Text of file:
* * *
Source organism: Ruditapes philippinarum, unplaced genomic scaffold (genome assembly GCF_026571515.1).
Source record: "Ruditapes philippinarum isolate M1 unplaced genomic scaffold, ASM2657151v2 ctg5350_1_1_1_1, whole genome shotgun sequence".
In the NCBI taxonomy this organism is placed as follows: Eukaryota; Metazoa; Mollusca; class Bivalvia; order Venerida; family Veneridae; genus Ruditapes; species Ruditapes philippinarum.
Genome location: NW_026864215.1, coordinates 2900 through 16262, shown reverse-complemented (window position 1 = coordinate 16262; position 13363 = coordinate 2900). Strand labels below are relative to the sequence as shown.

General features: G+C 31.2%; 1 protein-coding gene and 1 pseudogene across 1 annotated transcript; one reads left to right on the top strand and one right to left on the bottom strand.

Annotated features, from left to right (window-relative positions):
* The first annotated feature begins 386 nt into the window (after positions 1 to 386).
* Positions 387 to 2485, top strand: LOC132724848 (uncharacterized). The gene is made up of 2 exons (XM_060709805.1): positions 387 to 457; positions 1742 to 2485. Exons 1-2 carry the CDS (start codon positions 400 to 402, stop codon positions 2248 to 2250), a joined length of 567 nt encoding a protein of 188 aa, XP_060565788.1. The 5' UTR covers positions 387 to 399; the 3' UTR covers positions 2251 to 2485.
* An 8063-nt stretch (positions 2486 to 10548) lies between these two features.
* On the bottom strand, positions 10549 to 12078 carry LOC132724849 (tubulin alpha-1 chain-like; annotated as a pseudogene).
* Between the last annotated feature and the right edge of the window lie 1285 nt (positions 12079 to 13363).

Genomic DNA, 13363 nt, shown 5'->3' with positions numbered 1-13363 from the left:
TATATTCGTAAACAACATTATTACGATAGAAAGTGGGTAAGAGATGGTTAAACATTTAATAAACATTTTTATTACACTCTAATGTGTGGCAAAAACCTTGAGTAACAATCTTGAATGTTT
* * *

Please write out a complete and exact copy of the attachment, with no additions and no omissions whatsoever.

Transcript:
Source organism: Ruditapes philippinarum, unplaced genomic scaffold (genome assembly GCF_026571515.1).
Source record: "Ruditapes philippinarum isolate M1 unplaced genomic scaffold, ASM2657151v2 ctg5350_1_1_1_1, whole genome shotgun sequence".
In the NCBI taxonomy this organism is placed as follows: Eukaryota; Metazoa; Mollusca; class Bivalvia; order Venerida; family Veneridae; genus Ruditapes; species Ruditapes philippinarum.
Genome location: NW_026864215.1, coordinates 2900 through 16262, shown reverse-complemented (window position 1 = coordinate 16262; position 13363 = coordinate 2900). Strand labels below are relative to the sequence as shown.

General features: G+C 31.2%; 1 protein-coding gene and 1 pseudogene across 1 annotated transcript; one reads left to right on the top strand and one right to left on the bottom strand.

Annotated features, from left to right (window-relative positions):
* The first annotated feature begins 386 nt into the window (after positions 1 to 386).
* Positions 387 to 2485, top strand: LOC132724848 (uncharacterized). The gene is made up of 2 exons (XM_060709805.1): positions 387 to 457; positions 1742 to 2485. Exons 1-2 carry the CDS (start codon positions 400 to 402, stop codon positions 2248 to 2250), a joined length of 567 nt encoding a protein of 188 aa, XP_060565788.1. The 5' UTR covers positions 387 to 399; the 3' UTR covers positions 2251 to 2485.
* An 8063-nt stretch (positions 2486 to 10548) lies between these two features.
* On the bottom strand, positions 10549 to 12078 carry LOC132724849 (tubulin alpha-1 chain-like; annotated as a pseudogene).
* Between the last annotated feature and the right edge of the window lie 1285 nt (positions 12079 to 13363).

Genomic DNA, 13363 nt, shown 5'->3' with positions numbered 1-13363 from the left:
TATATTCGTAAACAACATTATTACGATAGAAAGTGGGTAAGAGATGGTTAAACATTTAATAAACATTTTTATTACACTCTAATGTGTGGCAAAAACCTTGAGTAACAATCTTGAATGTTT